I look at our current generation of shallow, feminized metrosexuals and I despair. Spiritual growth and personal development for these faggots mostly involves having some fellow retard click “Like” on their latest selfie. Bunch of fucking hair dressers.

    1. NOT TRUE…our generation had Ted Haggard and his “confessions” were a little different

  5. “Those who know the Roman Church only in its present form would be surprised at how sexually open the early theologians of the early and medieval Church were.”
    I wouldn’t say that the early Church was more “sexually open”- it’s been pretty consistent, standards-wise, when it come to chastity/sexuality (remember, its teachings are derived from Judaism- it didn’t just make stuff up). I think that the difference is that men of Augustine’s time were very strong in their sins- and strong in their redemption. Once converted, their passion for vice became, as in Augustine’s case, a passion for virtue, which they were not afraid to vocalize and teach to others.
    Today, there is a lukewarm attitude towards sin- if you want to do it, eh, fine, whatever, it’s your business. If I want to do something different, I can’t tell you to do the same, because that would be INTOLERANT and PREJUDICED OMG- how DARE I press my opinion on you, etc, etc. The Church is having a Renaissance of sorts in combating this indifference/cultural oppression of strong opinions, but it has a way to go.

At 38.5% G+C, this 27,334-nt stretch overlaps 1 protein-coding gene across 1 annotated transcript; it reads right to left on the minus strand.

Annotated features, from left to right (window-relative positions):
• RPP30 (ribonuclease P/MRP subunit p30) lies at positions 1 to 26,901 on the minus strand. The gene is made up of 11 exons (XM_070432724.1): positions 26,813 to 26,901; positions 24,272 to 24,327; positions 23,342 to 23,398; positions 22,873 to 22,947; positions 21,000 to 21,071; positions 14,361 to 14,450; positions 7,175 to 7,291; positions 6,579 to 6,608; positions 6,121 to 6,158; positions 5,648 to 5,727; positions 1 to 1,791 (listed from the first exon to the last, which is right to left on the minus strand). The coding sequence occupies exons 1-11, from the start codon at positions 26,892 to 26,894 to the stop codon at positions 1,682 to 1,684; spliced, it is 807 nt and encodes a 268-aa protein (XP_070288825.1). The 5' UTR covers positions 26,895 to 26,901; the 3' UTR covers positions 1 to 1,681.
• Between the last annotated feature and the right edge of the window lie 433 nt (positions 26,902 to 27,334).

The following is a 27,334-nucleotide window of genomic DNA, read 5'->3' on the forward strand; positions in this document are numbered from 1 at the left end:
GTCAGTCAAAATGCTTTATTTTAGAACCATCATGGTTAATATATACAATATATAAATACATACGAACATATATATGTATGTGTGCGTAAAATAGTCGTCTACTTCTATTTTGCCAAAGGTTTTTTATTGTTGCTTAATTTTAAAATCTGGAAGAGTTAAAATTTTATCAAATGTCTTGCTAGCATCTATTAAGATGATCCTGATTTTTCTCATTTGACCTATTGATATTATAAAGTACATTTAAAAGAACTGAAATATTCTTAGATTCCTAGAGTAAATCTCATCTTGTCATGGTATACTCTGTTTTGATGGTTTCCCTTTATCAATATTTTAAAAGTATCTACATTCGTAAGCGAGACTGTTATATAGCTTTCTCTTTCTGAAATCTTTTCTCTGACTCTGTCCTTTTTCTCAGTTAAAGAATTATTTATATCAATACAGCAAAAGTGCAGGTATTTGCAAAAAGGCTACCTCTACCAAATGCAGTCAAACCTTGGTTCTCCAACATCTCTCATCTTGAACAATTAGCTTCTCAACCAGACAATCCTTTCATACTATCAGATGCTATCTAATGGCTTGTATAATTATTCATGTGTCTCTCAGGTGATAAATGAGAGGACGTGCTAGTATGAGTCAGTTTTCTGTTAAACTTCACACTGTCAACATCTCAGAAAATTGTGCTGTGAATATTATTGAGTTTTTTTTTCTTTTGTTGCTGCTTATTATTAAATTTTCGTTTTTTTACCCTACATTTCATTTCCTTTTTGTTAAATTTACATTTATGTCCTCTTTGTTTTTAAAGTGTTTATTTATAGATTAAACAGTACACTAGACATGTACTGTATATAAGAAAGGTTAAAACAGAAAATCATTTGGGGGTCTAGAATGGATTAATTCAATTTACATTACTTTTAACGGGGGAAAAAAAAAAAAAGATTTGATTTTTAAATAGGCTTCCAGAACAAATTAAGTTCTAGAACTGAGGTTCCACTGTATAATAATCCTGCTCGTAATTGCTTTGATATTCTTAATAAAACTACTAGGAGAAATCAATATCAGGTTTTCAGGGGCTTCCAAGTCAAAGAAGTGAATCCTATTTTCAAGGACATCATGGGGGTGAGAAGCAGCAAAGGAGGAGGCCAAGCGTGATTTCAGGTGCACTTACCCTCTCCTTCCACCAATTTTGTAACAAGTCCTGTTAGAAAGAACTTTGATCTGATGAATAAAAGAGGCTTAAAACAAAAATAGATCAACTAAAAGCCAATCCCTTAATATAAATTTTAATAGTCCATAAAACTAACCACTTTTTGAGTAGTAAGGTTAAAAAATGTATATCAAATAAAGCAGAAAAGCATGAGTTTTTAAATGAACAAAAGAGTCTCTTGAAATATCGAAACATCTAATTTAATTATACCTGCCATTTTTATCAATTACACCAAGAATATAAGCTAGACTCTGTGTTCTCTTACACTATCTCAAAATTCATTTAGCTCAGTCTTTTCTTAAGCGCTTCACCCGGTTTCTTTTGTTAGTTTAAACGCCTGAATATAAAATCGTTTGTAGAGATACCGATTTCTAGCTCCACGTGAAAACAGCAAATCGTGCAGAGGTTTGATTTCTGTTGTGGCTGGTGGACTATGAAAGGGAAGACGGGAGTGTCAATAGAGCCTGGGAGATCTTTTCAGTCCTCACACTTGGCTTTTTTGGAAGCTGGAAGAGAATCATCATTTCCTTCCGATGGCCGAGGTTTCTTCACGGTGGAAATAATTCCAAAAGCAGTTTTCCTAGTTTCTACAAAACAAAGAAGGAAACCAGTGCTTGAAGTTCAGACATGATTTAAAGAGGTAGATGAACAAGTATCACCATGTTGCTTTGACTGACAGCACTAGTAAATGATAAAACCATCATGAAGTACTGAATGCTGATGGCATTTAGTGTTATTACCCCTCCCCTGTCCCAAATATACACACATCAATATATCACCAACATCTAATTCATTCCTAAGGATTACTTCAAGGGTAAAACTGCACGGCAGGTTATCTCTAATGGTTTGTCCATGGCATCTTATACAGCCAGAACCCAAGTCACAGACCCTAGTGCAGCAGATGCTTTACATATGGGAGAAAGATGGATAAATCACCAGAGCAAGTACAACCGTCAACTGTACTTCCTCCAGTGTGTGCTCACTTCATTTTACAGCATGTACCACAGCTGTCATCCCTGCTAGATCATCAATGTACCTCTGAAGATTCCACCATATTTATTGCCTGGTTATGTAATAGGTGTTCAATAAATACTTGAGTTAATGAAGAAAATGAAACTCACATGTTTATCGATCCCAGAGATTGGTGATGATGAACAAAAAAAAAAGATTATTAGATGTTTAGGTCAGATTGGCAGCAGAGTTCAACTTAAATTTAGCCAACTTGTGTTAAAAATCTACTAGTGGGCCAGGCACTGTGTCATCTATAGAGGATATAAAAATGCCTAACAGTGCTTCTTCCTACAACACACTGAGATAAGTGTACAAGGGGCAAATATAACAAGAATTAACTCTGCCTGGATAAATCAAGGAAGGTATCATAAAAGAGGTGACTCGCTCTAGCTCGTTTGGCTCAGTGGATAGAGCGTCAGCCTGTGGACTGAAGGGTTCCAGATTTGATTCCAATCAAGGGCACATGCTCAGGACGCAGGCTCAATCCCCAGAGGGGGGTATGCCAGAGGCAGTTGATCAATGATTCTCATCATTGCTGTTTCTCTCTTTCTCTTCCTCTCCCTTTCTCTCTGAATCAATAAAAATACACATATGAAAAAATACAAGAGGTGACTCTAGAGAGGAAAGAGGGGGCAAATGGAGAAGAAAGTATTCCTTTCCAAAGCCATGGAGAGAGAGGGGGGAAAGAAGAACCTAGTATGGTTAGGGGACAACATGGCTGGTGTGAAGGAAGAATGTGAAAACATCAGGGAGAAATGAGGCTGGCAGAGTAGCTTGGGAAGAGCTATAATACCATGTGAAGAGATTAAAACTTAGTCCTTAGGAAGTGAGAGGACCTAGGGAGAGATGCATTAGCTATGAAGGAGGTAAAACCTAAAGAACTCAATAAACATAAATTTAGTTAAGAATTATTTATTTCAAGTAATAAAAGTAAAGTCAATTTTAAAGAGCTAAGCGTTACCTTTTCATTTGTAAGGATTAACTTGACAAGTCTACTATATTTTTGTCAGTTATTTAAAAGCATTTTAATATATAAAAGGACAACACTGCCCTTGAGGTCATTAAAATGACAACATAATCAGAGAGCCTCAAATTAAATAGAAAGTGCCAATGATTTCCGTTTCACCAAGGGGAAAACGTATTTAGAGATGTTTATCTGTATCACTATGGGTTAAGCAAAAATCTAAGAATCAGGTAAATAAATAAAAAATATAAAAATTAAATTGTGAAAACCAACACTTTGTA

As a side note, many, many, many of the early, middle, and late Christian saints were great sinners before their conversions. Augustine is not alone in having a past which formedd him into something greater. Take St. Mary of Egypt (huge seductress/prostitute turned hermit) or St. Vladimir (Prince of Kiev, human sacrificer, master of a massive harem, who turned away from it all and converted his people)- sometimes the greatest sinners can become the greatest saints. There’s hope for all of us, haha.

    1. It’s basic alchemy: one must be burned and forged in the crucible of life in order to be transmuted into a better form.